NPS creates active management team for overseas traditional assets

  • 2020-08-03

The National Pension Service will set up teams in its overseas offices to directly handle active investments in traditional assets such as equities and bonds. This transition is expected to reduce external management fees by nearly 691.5 billion won ($579 million).

Until now, the 725 trillion won ($630 billion) pension fund’s internal team had focused on passive investments for overseas equities while its active investments were all handled by external fund managers.

In 2019, the pension fund’s investment portfolio for overseas traditional assets included 36.4% in passive investments directly managed by the NPS, 4.3% in passive investments entrusted to external agencies, and 59.3% in active investments which were all managed by external agencies.

This is expected to change because the NPS is keen on directly managing active investments given that it is in a period of aggressive investment until 2029 with premium incomes against payouts. Through this, the NPS is hoping to enhance the capability of active investments which is the source of alpha and reduce external management fees.

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NPS Investment Management Building in Jeonju, Korea

 

On July 31, the pension fund announced that it will add 160 additional employees over four years to fortify its overseas operations. This includes expanding the scope of responsibilities and operations for overseas offices which had functioned merely as liaison offices where main duties included local market research and networking. Going forward, it will set up an active investment team in its overseas offices which will help to lessen their dependence on external agencies and shore up the direct management of equity investments.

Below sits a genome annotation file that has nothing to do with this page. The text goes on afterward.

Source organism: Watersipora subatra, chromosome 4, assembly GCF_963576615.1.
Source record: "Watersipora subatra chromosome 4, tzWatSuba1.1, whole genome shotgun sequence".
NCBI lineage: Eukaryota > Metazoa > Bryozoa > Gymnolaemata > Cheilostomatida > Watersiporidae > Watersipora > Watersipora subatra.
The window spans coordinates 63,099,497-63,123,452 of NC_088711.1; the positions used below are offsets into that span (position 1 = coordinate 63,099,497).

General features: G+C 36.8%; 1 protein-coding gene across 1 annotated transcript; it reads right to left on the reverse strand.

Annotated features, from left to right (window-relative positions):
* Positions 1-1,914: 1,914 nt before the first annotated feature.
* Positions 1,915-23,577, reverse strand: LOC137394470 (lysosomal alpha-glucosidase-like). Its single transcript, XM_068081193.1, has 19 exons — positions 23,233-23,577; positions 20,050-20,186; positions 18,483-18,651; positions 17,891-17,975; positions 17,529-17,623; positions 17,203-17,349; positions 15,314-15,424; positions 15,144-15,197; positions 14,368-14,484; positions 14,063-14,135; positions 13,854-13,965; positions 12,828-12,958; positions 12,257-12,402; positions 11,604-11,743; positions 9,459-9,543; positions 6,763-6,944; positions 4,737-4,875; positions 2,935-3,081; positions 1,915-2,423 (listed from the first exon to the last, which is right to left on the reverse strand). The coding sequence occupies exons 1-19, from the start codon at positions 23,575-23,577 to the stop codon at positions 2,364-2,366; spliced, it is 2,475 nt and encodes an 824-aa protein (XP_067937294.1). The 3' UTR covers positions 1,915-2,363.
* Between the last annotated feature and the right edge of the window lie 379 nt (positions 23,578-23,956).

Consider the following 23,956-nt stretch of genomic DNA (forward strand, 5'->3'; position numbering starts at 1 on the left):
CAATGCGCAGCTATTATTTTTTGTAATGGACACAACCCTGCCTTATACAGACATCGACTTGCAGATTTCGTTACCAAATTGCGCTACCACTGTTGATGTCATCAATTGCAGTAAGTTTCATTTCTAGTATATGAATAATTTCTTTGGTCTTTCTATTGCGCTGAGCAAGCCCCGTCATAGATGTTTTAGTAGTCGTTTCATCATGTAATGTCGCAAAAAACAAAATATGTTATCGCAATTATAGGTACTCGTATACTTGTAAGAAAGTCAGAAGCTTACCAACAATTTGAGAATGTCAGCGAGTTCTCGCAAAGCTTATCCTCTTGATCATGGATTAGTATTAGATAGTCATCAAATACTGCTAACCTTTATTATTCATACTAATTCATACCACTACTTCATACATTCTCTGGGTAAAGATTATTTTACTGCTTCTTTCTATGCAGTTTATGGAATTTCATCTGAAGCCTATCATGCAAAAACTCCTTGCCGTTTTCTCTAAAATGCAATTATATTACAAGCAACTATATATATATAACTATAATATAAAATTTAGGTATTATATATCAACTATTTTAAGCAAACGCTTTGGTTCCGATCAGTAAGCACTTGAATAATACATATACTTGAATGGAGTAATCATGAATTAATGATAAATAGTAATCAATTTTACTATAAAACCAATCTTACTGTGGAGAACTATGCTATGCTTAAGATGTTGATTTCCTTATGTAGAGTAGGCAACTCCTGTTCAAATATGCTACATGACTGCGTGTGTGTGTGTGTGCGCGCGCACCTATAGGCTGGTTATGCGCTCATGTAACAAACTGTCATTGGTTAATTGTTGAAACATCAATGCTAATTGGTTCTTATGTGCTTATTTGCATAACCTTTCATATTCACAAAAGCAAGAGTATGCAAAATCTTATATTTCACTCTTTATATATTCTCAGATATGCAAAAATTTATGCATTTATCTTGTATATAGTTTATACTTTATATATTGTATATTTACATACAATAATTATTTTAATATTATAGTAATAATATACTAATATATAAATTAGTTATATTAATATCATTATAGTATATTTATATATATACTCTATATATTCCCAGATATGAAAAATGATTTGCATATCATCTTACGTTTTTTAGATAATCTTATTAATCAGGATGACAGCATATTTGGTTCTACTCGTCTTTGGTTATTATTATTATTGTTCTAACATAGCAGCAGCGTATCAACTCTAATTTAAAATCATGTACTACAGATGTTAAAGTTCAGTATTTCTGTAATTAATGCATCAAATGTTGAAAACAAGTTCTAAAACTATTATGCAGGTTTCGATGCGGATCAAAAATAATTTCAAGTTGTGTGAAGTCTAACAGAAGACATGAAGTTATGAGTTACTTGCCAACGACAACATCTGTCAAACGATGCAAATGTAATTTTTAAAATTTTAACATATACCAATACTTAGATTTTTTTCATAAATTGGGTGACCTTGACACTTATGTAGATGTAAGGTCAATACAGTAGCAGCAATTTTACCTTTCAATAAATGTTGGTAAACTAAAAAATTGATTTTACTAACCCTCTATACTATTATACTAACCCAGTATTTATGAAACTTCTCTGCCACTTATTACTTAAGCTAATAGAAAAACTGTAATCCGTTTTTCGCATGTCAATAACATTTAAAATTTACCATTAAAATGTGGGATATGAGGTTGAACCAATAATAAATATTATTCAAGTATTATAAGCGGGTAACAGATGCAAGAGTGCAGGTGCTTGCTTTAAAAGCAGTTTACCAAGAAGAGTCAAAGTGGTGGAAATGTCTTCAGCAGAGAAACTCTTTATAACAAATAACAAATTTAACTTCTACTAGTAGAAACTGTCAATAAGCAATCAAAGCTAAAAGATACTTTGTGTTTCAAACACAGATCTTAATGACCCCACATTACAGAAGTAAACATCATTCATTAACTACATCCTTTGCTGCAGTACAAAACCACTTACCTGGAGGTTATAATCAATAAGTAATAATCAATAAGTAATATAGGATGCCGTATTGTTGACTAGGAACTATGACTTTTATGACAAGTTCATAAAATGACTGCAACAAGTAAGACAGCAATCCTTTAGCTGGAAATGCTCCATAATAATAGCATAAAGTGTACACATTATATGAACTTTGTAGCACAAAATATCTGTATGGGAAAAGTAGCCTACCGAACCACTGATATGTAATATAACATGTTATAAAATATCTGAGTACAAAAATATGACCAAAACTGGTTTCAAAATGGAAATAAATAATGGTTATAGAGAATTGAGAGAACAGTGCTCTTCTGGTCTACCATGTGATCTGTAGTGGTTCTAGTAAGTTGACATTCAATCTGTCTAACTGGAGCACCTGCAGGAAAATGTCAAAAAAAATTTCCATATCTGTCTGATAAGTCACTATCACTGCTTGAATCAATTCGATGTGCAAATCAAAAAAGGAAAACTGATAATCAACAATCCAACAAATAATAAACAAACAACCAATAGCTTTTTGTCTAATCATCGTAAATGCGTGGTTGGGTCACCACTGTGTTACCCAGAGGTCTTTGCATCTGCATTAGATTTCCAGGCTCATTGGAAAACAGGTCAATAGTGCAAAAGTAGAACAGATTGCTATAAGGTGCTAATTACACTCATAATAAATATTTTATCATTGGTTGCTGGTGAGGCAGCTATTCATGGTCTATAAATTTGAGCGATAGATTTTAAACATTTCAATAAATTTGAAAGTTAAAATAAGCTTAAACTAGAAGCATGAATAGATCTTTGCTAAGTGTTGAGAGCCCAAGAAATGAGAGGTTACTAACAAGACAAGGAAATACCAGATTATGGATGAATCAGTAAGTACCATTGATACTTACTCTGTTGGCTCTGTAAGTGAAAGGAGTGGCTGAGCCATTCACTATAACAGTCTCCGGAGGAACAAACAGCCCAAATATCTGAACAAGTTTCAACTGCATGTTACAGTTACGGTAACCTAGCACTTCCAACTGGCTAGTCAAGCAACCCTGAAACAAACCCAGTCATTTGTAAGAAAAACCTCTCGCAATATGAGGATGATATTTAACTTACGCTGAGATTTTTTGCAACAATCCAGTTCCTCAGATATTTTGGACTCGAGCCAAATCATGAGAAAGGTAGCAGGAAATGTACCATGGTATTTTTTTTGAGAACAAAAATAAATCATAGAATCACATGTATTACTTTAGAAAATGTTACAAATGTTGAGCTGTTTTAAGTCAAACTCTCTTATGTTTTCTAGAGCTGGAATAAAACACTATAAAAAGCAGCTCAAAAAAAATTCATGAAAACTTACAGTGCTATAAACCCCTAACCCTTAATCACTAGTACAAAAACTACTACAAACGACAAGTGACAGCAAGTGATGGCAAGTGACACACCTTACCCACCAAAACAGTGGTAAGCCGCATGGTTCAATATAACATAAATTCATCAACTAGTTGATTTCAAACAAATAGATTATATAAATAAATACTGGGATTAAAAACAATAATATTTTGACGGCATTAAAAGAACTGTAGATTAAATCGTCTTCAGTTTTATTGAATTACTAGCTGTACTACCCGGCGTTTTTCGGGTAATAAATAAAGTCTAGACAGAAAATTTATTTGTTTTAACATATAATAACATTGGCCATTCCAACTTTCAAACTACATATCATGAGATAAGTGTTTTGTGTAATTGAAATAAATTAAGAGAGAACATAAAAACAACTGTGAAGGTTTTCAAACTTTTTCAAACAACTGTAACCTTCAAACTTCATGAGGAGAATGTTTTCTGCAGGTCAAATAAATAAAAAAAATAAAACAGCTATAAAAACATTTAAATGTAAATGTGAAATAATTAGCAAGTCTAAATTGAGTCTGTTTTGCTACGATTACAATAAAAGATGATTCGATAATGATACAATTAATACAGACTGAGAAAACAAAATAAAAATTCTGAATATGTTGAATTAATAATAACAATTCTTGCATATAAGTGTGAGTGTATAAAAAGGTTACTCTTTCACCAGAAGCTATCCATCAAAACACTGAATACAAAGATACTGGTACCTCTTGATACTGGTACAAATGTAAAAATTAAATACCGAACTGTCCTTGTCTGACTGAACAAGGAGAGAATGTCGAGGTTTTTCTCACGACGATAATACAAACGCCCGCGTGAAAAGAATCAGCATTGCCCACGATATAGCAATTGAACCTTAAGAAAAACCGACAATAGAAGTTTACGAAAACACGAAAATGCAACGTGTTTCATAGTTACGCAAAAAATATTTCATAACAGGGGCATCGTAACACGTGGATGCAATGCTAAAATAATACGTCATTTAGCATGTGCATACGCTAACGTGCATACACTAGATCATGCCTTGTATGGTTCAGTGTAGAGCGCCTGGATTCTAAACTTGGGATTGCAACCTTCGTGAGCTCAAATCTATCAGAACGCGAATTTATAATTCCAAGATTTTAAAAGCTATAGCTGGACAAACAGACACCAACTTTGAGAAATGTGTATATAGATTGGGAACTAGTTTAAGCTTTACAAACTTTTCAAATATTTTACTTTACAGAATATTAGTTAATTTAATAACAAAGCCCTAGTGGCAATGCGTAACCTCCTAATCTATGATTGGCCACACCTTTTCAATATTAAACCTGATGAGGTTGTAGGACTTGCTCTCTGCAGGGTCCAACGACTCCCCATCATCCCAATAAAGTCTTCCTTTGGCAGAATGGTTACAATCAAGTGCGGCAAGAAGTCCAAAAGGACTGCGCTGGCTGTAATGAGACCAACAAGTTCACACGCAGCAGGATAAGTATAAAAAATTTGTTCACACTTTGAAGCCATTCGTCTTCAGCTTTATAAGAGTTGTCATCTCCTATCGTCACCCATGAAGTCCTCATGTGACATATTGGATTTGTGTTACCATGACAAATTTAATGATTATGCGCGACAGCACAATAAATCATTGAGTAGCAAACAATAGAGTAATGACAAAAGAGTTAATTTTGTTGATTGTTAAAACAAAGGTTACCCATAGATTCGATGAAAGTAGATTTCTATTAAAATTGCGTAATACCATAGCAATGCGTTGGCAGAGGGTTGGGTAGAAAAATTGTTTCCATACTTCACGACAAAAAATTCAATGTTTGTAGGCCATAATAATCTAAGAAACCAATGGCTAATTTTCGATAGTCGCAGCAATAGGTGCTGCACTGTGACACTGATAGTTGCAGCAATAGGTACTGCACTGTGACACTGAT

In 2021, the NPS plans to divide up the overseas securities division into overseas equities and overseas bonds teams and set up a lower sub-team to aid the sharp growth of overseas securities.

The new active investment team will review non-financial factors such as ESG (environmental, social, governance) as well as financial factors when investing in overseas equities.

The pension fund will also separate overseas bonds into detailed asset classes. Overseas bonds will be divided into ‘safe’ assets such as government and public bonds, and ‘higher-yielding’ assets such as credit-types. If a financial crisis occurs then safe assets will be liquidated to purchase undervalued risk assets.

The NPS estimates that the external management portion of overseas traditional assets will drop from the 60% range to 35%.

NATIONAL PENSION FUND EMPOWERS OVERSEAS OFFICES 

Overseas offices will internally handle products that require local management such as emerging-market bonds, regional credit, and US mortgage-backed securities. The pension fund will also implement new strategies such as quant trading among others when investing in bonds.

The NPS currently operates overseas offices in New York, London, and Singapore. There are 41 overseas employees which will increase up to 201 employees by 2024. The pension fund’s current staffing is about one-tenth of the Canada Pension Plan Investment Board which operates about $409 billion assets under management, over half of the National Pension Service.

The pension fund invested 256.8 trillion won into overseas assets in 2019. It will continue to increase its overseas investments to enhance long-term returns and stabilize the pension fund’s finances.

 

By Jung-hwan Hwang and Chang Jae Yoo

jung@hankyung.com

<Edited by Danbee Lee>